Operating on scales — and budgets — that were previously unheard-of, Bacchus and Endymion inspired Carnival historian Errol Laborde to coin the term “superkrewe” in 1982.

Everyone in the Carnival community seems to agree that Bacchus was the first superkrewe, though it was not identified as such when it debuted in 1969. In fact, by 2014 standards, Bacchus’ inaugural parade was small. But Bacchus revolutionized Carnival with its celebrity king and then-massive double-decker floats. The upstart club also featured Las Vegas-style entertainment at its ball and sold tickets to the postparade party staged inside the Rivergate Convention Hall, where the parade ended. The Bacchus floats were so large that some blamed the new krewe for the eventual ban on parades in the French Quarter.

In 1974, the Krewe of Endymion, admittedly copying the younger Bacchus, abandoned its neighborhood parade format and morphed into its own superkrewe. When Orpheus came along in 1994, it was granted immediate membership in the club. It should be noted that all three parades are created by Blaine Kern Studios and feature celebrity riders.

This, it seems, is where the consensus on the term ends. Officially, New Orleans Magazine recognizes three krewes — Bacchus, Endymion and Orpheus — as “super,” whereas Gambit also includes Rex.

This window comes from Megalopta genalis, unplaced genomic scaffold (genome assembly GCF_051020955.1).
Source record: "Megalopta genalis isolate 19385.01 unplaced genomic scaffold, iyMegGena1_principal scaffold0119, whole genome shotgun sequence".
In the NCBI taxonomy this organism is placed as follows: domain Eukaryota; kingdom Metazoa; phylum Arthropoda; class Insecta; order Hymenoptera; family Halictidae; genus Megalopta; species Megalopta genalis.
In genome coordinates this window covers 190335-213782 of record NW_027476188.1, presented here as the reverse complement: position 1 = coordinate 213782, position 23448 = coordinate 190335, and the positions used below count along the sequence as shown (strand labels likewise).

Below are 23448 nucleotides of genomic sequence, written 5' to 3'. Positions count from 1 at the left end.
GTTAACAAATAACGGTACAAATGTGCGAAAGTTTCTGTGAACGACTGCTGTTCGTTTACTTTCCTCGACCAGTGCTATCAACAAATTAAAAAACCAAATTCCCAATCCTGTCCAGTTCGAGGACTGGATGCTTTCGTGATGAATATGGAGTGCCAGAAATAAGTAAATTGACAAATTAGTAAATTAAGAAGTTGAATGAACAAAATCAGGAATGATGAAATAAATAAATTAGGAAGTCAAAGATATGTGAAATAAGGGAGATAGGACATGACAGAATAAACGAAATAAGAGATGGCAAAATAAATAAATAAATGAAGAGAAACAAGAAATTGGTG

A poll of Carnival veterans seeking a consensus definition of “superkrewe” ended up producing more questions than answers.

Nearly everyone agrees that “super” and “significant” don’t mean the same thing. Zulu and Comus are as significant as it gets, but they rarely, if ever, are called “superkrewes.”

It seems clear, then, that “super” isn’t a designation of quality or historical importance. But to say that superhood is only about the numbers — number of riders, number of floats — seems to miss the point as well.

In 1984, the Krewe of Amor in St. Bernard Parish rolled with 800 riders, but the parade never entered the “super” discussion. Ditto with the West Bank Krewe of Aladdin, whose membership exceeded 1,000 in 2002.

“A big parade filled with half-empty double-deckers does not qualify,” one expert opined.

“What about a full float populated by folks without masks?” asked another.

And what about other factors, such as the quantity, quality and variety of throws?

Big-budget krewes have the resources to produce a superior product. Unique throws are expensive, and it takes a well-heeled membership to afford them. The same is true of the ability to attract top bands and marching units. A Carnival club that owns its floats, a luxury not enjoyed by all krewes, has complete control over the originality of the themes it selects.

A clear advantage enjoyed by Endymion, Bacchus and Orpheus is their ability to generate funds by selling tickets to their after-parade parties. This year Endymion sold all 17,500 tickets (at $180 each) to its Extravaganza at the Mercedes-Benz Superdome. While much of that money pays the expenses for the event, the rest goes into the ever-expanding parade. Smaller clubs cannot compete with this.

“Super,” “significant” or just plain “fun” krewes are ultimately judged not by nomenclature but by the experience they provide to the crowds that line the parade routes. In the end, the spectators decide which parades provide the best viewing (and catching) experience.